At the second of two sold out concerts at the new Allen Room of the Frederick P. Rose Hall, jazz thrush Jane Monheit revealed her accustomed allure and savvy interpretive skill with a dozen familiar standards. Her voice has a rich silky texture and her tone has a comforting crystal edge.
The lady appears to fit snugly in Gotham’s more intimate rooms. Her turns at the Blue Note, Algonquin’s Oak Room and the swank Café Carlyle provided the required a sultry intimacy that seemed to be in short supply in the virgin concert hall. Sound system is on trial and while the singing was crisp and clear, her spoken comments were muffled and nearly inaudible to those in mezzanine seats.
Approaching her twenty-seventh birthday in a few weeks, it is decidedly a treat to see how she has grown musically in the past few years. She is far more confident and assured as a singer and performer and now avoids some of the playfully kittenish mannerisms so uncomfortably notable at earlier gigs.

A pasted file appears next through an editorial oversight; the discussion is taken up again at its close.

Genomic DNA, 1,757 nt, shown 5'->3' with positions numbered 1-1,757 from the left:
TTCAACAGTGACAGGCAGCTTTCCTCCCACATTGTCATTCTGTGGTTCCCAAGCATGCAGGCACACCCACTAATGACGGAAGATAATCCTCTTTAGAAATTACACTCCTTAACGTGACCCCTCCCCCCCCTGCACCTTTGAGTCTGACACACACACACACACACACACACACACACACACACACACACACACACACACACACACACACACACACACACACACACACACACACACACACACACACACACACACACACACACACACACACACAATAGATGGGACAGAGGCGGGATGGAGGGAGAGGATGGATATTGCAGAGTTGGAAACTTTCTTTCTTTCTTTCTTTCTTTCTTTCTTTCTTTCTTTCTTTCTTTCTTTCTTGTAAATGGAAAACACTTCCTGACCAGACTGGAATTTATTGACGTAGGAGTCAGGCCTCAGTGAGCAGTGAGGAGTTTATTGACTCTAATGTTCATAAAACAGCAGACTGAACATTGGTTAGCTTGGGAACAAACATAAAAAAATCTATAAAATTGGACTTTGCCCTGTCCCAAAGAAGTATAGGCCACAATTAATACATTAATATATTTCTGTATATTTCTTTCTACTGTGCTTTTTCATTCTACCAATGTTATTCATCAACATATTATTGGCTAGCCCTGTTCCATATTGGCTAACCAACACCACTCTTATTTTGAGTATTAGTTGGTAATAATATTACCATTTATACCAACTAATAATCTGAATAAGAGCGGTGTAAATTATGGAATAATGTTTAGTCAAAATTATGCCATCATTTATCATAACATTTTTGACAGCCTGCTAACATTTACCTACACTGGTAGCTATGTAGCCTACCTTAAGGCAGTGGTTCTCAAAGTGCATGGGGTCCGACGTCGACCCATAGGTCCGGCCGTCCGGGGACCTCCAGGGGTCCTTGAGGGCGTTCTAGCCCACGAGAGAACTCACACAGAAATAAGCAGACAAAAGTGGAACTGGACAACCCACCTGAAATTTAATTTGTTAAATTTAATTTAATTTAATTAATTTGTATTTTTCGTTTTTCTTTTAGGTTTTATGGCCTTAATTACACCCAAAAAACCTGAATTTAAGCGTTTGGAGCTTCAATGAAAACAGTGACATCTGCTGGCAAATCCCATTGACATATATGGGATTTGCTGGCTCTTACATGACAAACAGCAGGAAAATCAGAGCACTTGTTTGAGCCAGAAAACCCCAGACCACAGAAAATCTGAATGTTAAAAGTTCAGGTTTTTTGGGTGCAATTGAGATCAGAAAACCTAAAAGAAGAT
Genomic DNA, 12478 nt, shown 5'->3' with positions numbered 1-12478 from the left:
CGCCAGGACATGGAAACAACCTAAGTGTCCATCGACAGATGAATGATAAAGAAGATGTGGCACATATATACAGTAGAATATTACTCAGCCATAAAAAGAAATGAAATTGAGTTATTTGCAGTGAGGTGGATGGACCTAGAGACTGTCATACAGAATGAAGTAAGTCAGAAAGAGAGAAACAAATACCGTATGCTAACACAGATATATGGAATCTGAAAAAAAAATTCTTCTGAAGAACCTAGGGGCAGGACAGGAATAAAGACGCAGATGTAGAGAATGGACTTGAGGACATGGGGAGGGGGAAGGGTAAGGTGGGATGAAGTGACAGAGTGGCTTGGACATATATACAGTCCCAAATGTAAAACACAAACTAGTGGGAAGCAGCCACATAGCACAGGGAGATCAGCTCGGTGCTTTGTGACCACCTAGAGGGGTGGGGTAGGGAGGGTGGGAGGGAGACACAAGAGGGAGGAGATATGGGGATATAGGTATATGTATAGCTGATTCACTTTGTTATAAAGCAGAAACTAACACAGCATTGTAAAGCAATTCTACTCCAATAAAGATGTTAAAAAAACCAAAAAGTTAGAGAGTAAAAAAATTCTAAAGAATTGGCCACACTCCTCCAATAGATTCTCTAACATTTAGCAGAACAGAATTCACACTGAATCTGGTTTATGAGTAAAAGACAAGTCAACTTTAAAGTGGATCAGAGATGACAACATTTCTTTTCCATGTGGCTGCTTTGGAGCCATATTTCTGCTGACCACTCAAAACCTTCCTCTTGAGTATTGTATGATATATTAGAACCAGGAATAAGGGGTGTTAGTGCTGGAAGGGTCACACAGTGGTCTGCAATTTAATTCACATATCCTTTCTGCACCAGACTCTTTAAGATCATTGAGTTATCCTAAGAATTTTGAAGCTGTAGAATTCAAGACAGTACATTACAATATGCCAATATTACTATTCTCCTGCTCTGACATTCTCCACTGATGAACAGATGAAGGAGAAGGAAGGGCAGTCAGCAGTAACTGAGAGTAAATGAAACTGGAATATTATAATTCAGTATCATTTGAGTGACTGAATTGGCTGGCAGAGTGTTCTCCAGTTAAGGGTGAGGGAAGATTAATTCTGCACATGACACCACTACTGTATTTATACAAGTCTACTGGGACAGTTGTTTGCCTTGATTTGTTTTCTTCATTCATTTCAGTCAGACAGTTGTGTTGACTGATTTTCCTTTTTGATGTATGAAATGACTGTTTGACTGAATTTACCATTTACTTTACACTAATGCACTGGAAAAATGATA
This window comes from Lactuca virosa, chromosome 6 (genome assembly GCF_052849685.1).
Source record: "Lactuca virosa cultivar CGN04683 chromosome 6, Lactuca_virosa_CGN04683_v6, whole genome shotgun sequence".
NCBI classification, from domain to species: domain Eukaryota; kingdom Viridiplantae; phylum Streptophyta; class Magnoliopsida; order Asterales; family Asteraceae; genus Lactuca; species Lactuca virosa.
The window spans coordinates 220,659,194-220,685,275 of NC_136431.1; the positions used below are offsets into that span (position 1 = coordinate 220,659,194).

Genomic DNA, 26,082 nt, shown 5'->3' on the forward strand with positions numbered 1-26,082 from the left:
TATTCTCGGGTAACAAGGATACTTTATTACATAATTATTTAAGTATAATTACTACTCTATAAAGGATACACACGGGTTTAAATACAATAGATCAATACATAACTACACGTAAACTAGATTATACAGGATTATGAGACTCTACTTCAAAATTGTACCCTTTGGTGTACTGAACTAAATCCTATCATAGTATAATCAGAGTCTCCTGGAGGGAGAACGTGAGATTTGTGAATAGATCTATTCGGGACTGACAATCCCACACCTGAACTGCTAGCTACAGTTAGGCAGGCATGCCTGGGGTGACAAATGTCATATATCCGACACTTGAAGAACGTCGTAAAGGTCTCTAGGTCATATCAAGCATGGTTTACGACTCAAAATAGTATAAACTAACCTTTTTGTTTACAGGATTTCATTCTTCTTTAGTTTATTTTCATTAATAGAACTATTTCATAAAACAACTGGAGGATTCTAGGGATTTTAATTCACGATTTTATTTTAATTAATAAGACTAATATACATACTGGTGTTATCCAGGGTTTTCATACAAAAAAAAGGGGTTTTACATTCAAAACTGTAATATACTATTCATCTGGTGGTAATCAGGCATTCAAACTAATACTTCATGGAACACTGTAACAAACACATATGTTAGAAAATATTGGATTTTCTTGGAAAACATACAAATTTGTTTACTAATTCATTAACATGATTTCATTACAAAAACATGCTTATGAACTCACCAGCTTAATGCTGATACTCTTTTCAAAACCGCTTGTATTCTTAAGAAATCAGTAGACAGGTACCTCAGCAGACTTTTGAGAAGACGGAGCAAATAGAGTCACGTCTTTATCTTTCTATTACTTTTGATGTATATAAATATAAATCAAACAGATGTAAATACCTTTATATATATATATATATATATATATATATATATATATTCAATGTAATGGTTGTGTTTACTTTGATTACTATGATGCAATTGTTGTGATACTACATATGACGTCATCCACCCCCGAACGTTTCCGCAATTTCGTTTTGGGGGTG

Monheit goes the standard route, singing a few numbers from her new Sony CD, “Taking a Chance of Love.” From Fats Waller’s “Honeysuckle Rose,” punctuated with a sailing scat, to a plaintive “Over the Rainbow” that took flight with some freshly minted phrasing, she revealed the cunning essence of what interpretive jazz singing is all about.
Best moment was clearly “Haunted Heart” the Arthur Schwartz-Howard Dietz “lost romance” that Monheit wistfully rendered. The songs of Antonio Carlos Jobim are always a lilting addition to the repertoire and the infectious ‘list’ song “Waters of March” hit a high water mark.
The lark had a little shaky pitch problems with the Jerome Kern-Oscar Hammerstein serenade to “Bill” and she misappropriated a screen interpretation to Kathryn Grayson. (It was Eileen Wilson who dubbed for Ava Gardner in the 1950 film version of “Show Boat”) Monheit’s musical accompaniment was tidy and sure, but there was a shortage of thrust and kick. Guitarist Mike Okazaki took flight on “Lover, Come Back To Me” putting the Sigmund Romberg operetta plea into an opening act might have comforted some grumbling patrons who appeared to be miffed with the singer’s one-hour turn. A decided plus is a magnificent nighttime view of Central Park South, the city skyline and — weather permitting — a starlit sky.